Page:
Super Dark Times 2017

2017 has certainly been the year of the nostalgic teenage horror movie. Stepehn King´s It and season 2 of Stranger Things have been the big hitters but now there is also Super Dark Times. It is more grounded in realism but it still captures the awful, perilous period of youth where childhood slips away to be replaced by adulthood and the threat of violence.

Unlike the other eighties based productions Super Dark Times is set in the 1990s. Gone are the hilarious clothes and fun movie references to Ghostbusters, instead nineties up state New York is a cold and bleak place to have your childhood. There are numerous references to the time and place – the teenagers wear baggy clothes, play crappy PC games like Minefield and everyone feels like they have been to Kurt Cobain´s stylist (not that he ever had one!) – but the only fun moment reflecting this is when one character talks about beating himself off to Jamie Leigh Curtis strip scene in the borderline misogynist True Lies.

Things start off still with a certain nostalgic gleam though – not for the cultural references but with the perfect way it captures wasted, and wasting, youth. Our main characters are Zach and Josh, two losers whose struggle with their lowly position at school but counter it with the strong friendship they have between them. The early part of the film is an absolute joy as we follow Zach and Josh and their hopes and dreams – which mostly amount to wanting to get laid of course. Even in these fun moments thoughthere is a desperate sadness about this. You can tell that something awful is going to happen, it is hiding just out of sight, but this is not an effects laden roller coaster ride but something much more tragic and real. These boys small lives, and how little experience they have in it, is perfectly reflected in a story one of them says about seeing a girl spill glue all over her hands: ¨Its the most erotic thing I´ve ever seen in my life¨ he says. Its funny but dreadfully sad: a short life of small events about to be turned upside down.

These films about youth really live or die by the casting. When Stranger Things first started people couldn´t believe how great the kid actors were in it, then Stephen King´s It knocked everyone sideways with the best ensemble of children since Stand By Me (admittedly with one of the children from Stranger Things but then he played Richie to perfection so no one was complaining). Picking up Super Dark Times I got to wondering if lightening could strike thrice but fortunately the cast here is great all round. This is especially true of Owen Campbell and Charlie Tahan as the two leads. They come across as believable and awkward friends mulling about wasting their time, waiting for something to happen. They have a genuine chemistry which is sweet and likeable, well to start with anyway. At first they are just like children (although we´re talking a little older than the It/Stranger Things crowd) but when an event spirals out of control it is like you can see the sheen of innocence just drop off their faces. The rest of the cast is equally as good although when we first met Max Talisman as Daryl I wasn´t sure what he was doing – he hilariously shouts all his lines which is a little jarring to start with, compared to the quieter performances around him, but it perfectly suits his crazy character.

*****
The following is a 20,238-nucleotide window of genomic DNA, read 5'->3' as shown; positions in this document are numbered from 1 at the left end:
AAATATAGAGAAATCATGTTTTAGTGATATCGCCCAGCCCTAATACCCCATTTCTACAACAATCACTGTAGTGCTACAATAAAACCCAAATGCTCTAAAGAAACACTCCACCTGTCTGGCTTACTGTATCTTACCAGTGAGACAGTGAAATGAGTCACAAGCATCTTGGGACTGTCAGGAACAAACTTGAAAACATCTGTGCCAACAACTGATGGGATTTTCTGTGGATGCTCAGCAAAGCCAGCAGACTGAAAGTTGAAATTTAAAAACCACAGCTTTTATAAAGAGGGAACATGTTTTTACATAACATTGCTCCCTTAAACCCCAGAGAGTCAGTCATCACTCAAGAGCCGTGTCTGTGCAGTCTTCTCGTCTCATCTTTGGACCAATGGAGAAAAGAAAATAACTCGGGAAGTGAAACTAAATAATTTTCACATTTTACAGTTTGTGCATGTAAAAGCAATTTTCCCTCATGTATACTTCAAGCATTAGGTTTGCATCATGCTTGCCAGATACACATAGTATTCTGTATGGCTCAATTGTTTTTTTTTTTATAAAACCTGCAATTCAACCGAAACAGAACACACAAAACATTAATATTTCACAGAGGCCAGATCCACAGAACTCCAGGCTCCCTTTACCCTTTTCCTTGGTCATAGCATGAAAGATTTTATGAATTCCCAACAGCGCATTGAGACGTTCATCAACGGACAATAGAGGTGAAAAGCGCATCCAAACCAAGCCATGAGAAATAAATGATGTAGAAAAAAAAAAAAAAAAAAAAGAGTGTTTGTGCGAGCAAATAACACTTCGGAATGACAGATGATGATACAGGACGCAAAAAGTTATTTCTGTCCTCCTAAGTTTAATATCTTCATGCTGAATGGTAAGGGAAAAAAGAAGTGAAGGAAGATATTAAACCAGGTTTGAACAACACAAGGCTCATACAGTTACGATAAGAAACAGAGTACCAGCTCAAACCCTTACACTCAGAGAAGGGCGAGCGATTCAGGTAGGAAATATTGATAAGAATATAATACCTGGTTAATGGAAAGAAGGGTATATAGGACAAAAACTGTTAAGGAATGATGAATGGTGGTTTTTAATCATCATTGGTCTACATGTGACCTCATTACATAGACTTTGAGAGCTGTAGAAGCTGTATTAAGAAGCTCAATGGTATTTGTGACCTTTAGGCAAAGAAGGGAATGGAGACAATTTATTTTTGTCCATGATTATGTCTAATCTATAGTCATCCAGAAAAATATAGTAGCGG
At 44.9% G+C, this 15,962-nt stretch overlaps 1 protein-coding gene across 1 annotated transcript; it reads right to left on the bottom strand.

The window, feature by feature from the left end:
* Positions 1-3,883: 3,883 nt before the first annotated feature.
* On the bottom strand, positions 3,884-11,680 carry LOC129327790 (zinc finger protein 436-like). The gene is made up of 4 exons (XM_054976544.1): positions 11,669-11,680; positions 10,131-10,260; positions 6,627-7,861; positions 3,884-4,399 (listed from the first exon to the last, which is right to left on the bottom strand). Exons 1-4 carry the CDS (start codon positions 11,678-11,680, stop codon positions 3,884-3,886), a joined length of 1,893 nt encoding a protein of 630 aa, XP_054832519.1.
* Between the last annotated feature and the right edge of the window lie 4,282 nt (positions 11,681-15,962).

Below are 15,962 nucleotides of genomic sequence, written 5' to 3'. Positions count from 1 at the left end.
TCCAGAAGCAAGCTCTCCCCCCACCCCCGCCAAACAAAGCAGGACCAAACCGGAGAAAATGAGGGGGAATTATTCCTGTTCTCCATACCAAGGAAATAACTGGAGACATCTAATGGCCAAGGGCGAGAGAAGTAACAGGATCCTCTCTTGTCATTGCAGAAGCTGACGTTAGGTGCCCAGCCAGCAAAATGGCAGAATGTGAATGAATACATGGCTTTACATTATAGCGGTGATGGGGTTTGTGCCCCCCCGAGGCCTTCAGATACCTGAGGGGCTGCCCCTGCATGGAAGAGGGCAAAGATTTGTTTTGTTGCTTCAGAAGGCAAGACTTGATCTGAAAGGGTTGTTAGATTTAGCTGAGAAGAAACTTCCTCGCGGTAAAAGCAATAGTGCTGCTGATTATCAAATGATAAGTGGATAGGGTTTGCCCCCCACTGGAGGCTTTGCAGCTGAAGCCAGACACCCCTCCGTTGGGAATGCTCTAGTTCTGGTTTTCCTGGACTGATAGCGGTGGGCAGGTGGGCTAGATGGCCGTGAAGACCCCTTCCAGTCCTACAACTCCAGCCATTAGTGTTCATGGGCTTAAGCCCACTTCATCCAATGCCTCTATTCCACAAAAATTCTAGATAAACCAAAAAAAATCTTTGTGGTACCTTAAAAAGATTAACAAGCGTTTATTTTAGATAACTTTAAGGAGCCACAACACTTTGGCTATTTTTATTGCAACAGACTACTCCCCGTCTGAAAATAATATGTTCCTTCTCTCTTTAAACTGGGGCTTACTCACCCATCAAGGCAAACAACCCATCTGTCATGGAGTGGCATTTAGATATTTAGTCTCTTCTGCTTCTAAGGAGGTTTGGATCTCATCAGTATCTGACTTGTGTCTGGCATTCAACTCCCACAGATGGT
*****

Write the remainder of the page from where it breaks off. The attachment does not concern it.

The film also looks fantastic. Partly due to the cold autumnal setting, it has a much more grounded feel to it, but that doesn´t mean that it isn´t beautiful. There is once scene in particular which is shot up a hill with the golden sun setting in the background. It isn´t a coincidence that its at this moment that the terrible main event occurs – the sun is setting on the day but also on their happy (ish) lives too. Even the aforementioned gluey hands moment looks gorgeous. Cinematographer Eli Born has done a terrific job here, let´s hope he goes far.

Clearly a personal project of the film makers (hopefully not totally autobiographical) Super Dark Times perfectly captures the mood and despair of misspent youth. Although the title almost suggests a fun romp the emphasis is mostly on the middle word, but don´t let that put you off. This is a beautifully made work which may be set in someone else´s past but is something we can relate to in our present.

 

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Life 2017